Horsham parents in fight to halt relocation of children's cancer services
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NHS England is planning to switch paediatric cancer care from the Royal Marsden Hospital in Sutton to the Evelina Children’s Hospital in London or to St George’s Hospital in Tooting.
Annie Martin, whose daughter Issy – a pupil at Horsham’s Bohunt School – underwent gruelling cancer treatment and a stem cell transplant at the Marsden, says it would be ‘a huge mistake’ in children’s care.
Issy launched a fundraising charity – Issy’s Silver Linings – and has now raised more than £100,000 for the Royal Marsden Cancer Charity since her diagnosis with a rare leukaemia in 2019.
Now mum Annie fears for other children if the relocation plans go ahead. She is among a panel of oncology parents who have set up a campaign and petition to stop NHS England from making the switch.
“The whole of the south east will be affected by this move and children in West Sussex will see their children’s journeys to oncology appointments more than doubled.
"We currently travel to Issy’s appointments by car in under 40 minutes and the move will necessitate a two hour drive. At a few points she was travelling up to the Marsden four times per week as an outpatient. Imagine that in central London.
"NHS England have repeatedly advised me that the train links are excellent. My daughter has spent most of the last four years with little or no immune system and has not been allowed to attend school or, post stem cell transplant, to even leave the house unless it was for a trip to the Marsden. To be asked to put these kids on a train is an insult.”And, she added: “The idea of closing a world-leading purpose-built children’s cancer hospital that is so easily accessed from the south east counties to forces us all in to London seems ill thought out to put it mildly.”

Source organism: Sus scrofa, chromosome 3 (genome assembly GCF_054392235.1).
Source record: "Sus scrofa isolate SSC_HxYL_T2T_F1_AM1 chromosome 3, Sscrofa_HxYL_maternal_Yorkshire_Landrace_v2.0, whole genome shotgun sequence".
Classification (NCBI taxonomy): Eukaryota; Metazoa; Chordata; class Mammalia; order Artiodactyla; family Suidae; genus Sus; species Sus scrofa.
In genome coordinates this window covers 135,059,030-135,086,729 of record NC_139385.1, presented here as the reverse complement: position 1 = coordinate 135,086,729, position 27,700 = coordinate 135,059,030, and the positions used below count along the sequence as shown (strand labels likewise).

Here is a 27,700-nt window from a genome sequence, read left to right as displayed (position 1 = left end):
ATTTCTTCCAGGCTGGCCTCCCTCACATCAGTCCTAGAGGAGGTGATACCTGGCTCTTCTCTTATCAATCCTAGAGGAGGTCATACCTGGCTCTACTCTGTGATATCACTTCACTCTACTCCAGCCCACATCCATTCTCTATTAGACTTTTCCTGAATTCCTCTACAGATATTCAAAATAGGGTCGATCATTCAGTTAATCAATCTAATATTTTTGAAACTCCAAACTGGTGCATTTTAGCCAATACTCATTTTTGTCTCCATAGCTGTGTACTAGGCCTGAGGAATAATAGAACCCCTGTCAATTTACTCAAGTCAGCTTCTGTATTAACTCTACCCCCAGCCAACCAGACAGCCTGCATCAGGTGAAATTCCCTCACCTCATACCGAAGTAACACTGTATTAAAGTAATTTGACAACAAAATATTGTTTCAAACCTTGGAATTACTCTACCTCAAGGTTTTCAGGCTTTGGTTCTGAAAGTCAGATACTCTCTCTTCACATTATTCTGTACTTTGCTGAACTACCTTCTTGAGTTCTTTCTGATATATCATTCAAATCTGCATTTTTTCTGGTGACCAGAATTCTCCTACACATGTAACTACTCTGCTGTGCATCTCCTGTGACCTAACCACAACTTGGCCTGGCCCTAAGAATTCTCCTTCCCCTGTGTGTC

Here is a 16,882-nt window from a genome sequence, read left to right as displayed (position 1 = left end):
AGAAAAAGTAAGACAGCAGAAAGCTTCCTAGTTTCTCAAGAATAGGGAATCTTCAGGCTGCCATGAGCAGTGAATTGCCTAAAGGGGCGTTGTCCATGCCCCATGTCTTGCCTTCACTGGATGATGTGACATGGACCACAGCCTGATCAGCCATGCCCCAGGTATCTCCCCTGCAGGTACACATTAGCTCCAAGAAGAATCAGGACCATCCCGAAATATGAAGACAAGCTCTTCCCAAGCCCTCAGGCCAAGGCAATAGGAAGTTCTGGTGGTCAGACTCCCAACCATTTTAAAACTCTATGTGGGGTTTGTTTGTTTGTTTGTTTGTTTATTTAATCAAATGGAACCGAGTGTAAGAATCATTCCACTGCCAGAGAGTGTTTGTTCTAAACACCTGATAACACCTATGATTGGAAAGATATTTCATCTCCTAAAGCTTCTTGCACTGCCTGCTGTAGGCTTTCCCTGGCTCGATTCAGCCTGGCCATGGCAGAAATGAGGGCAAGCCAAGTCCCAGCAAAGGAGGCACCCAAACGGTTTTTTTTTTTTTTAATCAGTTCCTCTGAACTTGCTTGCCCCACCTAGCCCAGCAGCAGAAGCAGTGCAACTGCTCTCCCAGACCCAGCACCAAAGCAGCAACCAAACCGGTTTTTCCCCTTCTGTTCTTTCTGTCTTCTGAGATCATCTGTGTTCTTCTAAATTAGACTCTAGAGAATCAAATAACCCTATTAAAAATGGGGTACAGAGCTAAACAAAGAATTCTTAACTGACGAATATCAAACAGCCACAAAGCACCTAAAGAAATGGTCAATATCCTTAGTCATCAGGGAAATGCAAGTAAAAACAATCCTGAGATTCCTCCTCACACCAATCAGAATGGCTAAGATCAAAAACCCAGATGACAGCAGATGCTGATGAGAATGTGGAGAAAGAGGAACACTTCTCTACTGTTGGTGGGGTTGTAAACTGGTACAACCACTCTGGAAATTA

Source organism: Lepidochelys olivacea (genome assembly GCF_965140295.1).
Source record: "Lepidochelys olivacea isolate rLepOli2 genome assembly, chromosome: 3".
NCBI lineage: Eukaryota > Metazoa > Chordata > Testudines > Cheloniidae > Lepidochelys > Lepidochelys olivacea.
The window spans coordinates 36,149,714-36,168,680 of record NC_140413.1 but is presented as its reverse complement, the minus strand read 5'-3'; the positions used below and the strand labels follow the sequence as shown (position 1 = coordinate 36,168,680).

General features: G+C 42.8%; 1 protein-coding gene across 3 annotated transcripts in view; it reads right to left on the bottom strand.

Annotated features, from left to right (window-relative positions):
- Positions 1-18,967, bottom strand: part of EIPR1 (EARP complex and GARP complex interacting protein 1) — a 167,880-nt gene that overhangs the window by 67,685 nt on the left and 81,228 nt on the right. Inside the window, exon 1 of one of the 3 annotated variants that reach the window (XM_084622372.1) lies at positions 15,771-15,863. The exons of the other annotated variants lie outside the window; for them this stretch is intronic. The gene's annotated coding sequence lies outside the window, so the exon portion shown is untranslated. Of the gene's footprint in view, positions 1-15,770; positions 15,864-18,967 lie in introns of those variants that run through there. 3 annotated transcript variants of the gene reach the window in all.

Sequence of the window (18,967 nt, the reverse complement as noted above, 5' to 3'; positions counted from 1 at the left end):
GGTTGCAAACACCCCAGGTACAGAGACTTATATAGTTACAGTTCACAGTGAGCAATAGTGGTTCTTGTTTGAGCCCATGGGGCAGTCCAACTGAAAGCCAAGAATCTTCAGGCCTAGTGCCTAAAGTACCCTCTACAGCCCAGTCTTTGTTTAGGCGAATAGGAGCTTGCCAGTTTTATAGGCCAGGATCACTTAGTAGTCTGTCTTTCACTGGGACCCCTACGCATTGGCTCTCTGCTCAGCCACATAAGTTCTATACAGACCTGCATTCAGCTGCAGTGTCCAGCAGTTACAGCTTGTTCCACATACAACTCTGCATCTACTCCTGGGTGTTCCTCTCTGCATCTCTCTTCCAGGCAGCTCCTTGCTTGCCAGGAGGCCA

You can see the petition here: https://www.change.org/p/hearthemarsdenkids-campaign
The petition states: “The decision to close and move all of the world-leading services from The Royal Marsden to an alternative London-based hospital would cause far more complications, inconsistencies in treatment and potentially hugely lengthy increases in travel times and logistics for families, at what is already a terrifying and incredibly stressful time for them. This needs to be reconsidered.”
It adds: “This proposal favours the idea that patients would travel by public transport to reduce their journey time to hospital – parents of critically-ill children with weakened immune systems would simply not risk this.”
It concludes: “There is no other hospital like The Royal Marsden Cancer Hospital in this country – without this hospital and its staff’s expertise the future of children’s cancer services for South London and most of the South of England are at huge risk of failing. We simply cannot let this happen.”
Meanwhile, Issy, whose sister Tilly became a stem cell donor for her, now has six-weekly check-ups. She was recently nominated for the Sun’s Young Hero award by her consultant and was asked to greet Prime Minister Rishi Sunak at the event.
Christopher Tibbs, medical director, specialist commissioning, NHS England (South East) said: "Our proposals are designed to create a future children’s cancer centre which has the experience and expertise of the existing service but is on the same site as a children’s intensive care unit, surgical teams and other children’s specialists.
"We understand there is huge strength of feeling about moving services from The Royal Marsden Hospital. To deliver the best possible care however, it's a national clinical requirement to have a children’s intensive care unit on site, which is why the service is being relocated.
"Whichever of the two proposed locations is chosen, our vision is for the future centre to build on the strengths of the existing service – providing high quality care by expert staff, good access to clinical trials, a family friendly centre, strong links with groundbreaking research working closely with the Institute of Cancer Research and achieving world-class outcomes for children with cancer for decades to come.”